F22 System Wide Change: Legacy implementations of the Java platform in Fedora
mizdebsk at redhat.com
Tue Feb 24 14:51:40 UTC 2015
On 02/24/2015 01:34 PM, Severin Gehwolf wrote:
> On Tue, 2015-02-24 at 12:43 +0100, Mikolaj Izdebski wrote:
>>> ==== option one - introducing new packages - preferred ====
>>> 1. main jdk is proclaimed as dead as it was until now. The new jdk is derived
>>> as new package prviousName-legacy
>> Fedora already supports multiple JDKs installable in parallel. This was
>> inherited from JPackage project. This breaks long-established rule of
>> naming JDK packages as "java-x.y.z-vendor" used across different
>> distributions (JPackage, Fedora, RHEL, SUSE, ...)
> The idea behind this "-legacy" suffix was to ensure a reasonable upgrade
> path for people *only* using default java-x.y.z-openjdk package.
> Consider the following scenario (all hypothetical, not saying that any
> Fedora releases and JDK releases align in this way):
> F22 has default JDK of java-1.8.0-openjdk. Then, F23 will get
> java-1.9.0-openjdk as default and F24 java-1.10.0-openjdk as default.
> The upgrade from F22 => F23 will install java-1.9.0-openjdk and remove
> java-1.8.0-openjdk. Similarly, the upgrade from F23 to F24 will install
> java-1.10.0-openjdk and remove java-1.9.0-openjdk. This is to ensure
> that no old JDKs stick around on the majority of Fedora systems.
> If the name was kept there does not seem to be a good way to:
> 1.) Ensure dist upgrades update JDK packages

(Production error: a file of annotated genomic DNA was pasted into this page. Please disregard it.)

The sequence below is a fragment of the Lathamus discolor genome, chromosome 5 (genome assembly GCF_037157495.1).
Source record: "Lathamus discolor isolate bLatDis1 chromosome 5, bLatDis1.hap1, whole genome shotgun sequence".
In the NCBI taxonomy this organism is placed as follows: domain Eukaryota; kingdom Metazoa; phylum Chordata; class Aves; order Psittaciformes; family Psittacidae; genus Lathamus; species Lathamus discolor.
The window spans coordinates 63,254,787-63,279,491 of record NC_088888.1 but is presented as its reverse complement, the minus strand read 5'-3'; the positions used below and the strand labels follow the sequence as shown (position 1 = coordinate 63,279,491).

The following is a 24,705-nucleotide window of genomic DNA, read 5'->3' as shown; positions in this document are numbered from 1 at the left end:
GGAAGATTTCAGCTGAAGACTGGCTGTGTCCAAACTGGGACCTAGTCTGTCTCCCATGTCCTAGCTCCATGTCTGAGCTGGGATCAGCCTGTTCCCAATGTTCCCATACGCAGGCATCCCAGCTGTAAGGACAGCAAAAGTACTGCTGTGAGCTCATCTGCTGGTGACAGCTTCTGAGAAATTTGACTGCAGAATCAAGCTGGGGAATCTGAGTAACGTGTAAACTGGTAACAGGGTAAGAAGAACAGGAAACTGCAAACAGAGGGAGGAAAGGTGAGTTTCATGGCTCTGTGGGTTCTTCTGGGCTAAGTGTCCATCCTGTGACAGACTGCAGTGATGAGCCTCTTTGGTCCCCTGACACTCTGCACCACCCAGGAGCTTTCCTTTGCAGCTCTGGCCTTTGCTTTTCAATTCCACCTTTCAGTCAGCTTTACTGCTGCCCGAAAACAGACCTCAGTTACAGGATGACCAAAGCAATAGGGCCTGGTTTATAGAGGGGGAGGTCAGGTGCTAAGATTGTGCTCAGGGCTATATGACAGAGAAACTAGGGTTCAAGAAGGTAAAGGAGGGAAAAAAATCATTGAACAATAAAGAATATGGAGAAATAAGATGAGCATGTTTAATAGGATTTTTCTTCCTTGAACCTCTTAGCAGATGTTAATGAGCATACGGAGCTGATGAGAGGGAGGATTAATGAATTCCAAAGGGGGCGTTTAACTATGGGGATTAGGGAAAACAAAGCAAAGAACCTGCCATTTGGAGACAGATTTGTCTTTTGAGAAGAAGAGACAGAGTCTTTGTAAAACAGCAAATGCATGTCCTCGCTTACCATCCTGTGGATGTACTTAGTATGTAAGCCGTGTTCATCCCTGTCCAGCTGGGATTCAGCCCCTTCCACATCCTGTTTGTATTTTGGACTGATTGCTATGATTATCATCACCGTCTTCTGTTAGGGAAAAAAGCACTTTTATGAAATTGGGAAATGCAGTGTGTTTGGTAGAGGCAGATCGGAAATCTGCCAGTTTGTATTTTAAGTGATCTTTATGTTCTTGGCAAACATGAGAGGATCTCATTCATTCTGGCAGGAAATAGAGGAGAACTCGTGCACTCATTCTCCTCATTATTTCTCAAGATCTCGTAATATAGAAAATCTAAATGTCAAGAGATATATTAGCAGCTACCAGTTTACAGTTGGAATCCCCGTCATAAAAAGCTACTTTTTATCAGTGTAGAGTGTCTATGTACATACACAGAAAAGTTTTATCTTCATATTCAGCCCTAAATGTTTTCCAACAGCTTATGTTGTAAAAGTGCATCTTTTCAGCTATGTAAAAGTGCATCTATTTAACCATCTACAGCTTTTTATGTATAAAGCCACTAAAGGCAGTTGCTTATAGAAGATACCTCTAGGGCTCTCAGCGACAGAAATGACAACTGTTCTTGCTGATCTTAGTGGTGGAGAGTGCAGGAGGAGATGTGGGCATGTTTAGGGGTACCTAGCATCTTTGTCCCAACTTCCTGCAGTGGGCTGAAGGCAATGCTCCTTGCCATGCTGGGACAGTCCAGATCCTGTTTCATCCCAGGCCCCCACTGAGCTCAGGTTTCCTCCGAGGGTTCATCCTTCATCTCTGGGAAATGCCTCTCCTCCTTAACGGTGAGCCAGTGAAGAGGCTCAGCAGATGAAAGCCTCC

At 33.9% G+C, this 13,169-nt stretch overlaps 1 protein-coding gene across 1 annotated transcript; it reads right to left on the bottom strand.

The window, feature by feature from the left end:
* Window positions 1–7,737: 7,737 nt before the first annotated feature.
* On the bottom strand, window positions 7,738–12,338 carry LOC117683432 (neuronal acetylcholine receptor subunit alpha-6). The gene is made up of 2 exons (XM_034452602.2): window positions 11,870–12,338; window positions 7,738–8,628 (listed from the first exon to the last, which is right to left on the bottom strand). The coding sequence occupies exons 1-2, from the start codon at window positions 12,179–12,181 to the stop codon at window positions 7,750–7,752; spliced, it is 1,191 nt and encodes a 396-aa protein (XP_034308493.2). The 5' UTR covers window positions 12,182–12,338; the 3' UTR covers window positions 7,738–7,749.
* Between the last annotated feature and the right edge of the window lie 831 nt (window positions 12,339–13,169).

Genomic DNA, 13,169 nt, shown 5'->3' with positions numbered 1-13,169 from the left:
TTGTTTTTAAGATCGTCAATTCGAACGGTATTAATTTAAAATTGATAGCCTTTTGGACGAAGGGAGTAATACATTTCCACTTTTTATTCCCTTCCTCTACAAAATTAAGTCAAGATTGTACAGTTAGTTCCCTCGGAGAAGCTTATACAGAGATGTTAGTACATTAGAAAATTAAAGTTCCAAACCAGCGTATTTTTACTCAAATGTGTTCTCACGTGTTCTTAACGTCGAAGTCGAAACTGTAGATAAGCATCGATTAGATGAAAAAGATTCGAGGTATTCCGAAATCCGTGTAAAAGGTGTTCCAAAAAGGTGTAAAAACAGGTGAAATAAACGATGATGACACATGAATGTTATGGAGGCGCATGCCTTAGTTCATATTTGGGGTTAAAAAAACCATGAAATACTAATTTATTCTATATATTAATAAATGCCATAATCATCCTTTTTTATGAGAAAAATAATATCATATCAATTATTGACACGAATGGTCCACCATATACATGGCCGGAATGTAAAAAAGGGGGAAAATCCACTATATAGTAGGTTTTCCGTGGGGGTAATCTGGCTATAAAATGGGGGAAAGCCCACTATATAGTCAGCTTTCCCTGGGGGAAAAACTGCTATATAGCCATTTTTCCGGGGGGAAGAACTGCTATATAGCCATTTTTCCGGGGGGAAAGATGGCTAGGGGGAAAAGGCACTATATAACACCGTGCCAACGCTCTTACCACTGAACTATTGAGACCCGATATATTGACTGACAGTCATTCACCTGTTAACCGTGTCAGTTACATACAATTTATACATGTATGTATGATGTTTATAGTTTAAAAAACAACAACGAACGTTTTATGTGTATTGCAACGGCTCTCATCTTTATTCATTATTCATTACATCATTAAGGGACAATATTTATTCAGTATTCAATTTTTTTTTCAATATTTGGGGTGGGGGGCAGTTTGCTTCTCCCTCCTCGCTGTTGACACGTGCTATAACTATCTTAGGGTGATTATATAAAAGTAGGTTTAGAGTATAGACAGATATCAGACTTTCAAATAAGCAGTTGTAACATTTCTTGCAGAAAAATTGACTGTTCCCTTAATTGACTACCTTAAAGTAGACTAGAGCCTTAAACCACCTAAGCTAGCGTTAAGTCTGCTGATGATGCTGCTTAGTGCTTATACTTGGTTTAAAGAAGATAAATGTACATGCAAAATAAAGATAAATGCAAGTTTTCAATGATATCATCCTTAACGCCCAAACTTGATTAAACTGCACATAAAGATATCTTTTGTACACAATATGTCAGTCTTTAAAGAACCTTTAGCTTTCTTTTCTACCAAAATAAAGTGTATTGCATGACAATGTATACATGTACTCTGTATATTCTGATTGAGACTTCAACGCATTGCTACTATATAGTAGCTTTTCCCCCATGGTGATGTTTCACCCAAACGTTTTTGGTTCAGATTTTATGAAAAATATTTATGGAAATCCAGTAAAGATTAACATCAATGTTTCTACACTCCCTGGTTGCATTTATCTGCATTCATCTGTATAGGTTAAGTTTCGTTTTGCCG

That should be possible to achieve without renaming JDK packages. I
haven't considered all options, but one of several possibilities is
creating "java" package that would require the latest JDK/JRE. If user
installs "java" then it will be updated to latest version when it
becomes available, but if user installs "java-1.8.0-openjdk" then it
won't be updated as user explicitly asked for 1.8.0.
> 2.) Ensure dist upgrades remove old JDK package (which may no longer
> get security updates).
Firstly, as I understand upgrade isn't supposed to remove packages by
default, unless they are obsoleted or conflict with something. Are you
saying that JDKs should be treated exceptionally by package management
Secondly, if the old JDK is still maintained by someone then I don't see
a problem with leaving it installed - it shouldn't be used by default
unless user explicitly configured it as default. This is standard
behavior of PMS and at least that's what I would expect as user. (If old
JDK is not maintained any longer then it would be obsoleted and removed
> Do you see a way to achieve this without a name change of the package?
I see some ways to achieve 1) without 2), but I don't think that 2) is
necessary or expected by users.
Software Engineer, Red Hat
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